Oftentimes, an email archive is considered only to be a compliance cost.
In a recent post, I started a discussion about how to use your email archive in different ways, specifically to help make data-driven decisions.
I contend that you can get tangible value from this repository of valuable information while still respecting the privacy of users. Just to be clear, I’m not talking about reading individual email. Rather, much in the same way that you search the web, I’m suggesting that you do similar searches of the volumes of discussions taking place in email.
Sitting in your email archive is an amazing amount of information. And with many school districts looking for ways to create their own curriculum, you could be using your email archive as an incredible resource.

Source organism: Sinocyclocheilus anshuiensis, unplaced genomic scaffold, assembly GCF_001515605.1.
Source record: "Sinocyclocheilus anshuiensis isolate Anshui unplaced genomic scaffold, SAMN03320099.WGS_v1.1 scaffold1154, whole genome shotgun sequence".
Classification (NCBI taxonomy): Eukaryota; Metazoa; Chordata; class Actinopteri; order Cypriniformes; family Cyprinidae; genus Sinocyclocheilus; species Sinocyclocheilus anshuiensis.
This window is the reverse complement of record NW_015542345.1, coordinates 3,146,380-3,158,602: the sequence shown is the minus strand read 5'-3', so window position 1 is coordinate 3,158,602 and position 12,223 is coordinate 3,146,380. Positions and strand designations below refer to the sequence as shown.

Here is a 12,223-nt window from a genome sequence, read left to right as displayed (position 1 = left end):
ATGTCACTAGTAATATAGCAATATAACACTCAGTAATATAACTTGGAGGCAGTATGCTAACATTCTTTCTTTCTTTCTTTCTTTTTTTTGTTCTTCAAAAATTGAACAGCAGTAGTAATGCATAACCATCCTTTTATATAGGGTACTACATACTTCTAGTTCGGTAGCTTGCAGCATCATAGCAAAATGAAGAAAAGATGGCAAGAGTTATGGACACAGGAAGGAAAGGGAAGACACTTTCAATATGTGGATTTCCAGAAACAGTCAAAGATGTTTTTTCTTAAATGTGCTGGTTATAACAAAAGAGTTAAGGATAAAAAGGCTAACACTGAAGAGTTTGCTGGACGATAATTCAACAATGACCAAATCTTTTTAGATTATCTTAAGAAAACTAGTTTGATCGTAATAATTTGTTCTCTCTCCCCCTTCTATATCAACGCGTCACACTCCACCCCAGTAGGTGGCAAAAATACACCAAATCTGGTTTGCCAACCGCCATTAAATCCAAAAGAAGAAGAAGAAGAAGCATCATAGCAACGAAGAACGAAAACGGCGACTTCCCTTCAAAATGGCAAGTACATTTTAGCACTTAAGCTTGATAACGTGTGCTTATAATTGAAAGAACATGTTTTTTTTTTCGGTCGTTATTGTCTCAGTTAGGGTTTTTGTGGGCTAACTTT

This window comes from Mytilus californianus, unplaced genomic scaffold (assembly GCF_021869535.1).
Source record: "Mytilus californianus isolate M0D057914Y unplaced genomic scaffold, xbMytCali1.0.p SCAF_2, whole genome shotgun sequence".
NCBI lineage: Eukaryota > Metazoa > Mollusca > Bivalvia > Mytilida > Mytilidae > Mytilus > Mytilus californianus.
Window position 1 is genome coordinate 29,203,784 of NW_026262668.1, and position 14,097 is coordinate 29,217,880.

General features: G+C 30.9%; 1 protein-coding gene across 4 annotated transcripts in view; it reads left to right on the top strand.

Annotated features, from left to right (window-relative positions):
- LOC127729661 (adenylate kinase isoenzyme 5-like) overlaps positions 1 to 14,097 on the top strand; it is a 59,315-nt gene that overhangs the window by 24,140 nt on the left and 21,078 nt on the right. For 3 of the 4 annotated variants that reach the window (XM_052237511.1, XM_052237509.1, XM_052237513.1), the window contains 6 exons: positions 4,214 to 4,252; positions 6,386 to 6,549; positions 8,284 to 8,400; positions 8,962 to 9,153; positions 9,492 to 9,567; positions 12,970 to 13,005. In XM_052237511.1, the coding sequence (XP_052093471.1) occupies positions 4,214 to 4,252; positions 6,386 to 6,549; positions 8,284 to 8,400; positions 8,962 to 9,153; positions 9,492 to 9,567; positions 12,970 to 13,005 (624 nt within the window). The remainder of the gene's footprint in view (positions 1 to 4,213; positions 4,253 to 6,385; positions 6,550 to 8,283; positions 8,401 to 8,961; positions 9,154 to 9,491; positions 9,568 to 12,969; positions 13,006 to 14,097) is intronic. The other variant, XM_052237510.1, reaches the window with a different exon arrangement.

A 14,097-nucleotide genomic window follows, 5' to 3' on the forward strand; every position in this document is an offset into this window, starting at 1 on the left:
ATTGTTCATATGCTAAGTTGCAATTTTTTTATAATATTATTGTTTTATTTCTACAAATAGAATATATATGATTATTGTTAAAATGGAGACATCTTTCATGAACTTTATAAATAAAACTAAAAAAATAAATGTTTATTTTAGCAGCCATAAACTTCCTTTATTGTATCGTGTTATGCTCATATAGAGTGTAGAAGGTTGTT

For instance, most teachers create PowerPoints after doing a bunch of research for relevant articles, likely at home because their school day is too busy. They’ll often use email to deliver this content to themselves from one email address to another. Admit it. We all do it.
Whether you’re a teacher, a department head or someone else within your district―and assuming your acceptable use policy gives you permission―search, for example, across history teachers for attachments that are about the American Revolution. Then collate and curate relevant documents that end up reaching more teachers and students.
Start creating a curriculum with the help of what’s probably the largest holder of your district’s collective work. You’re already using email to store files so why not use it on a much larger scale?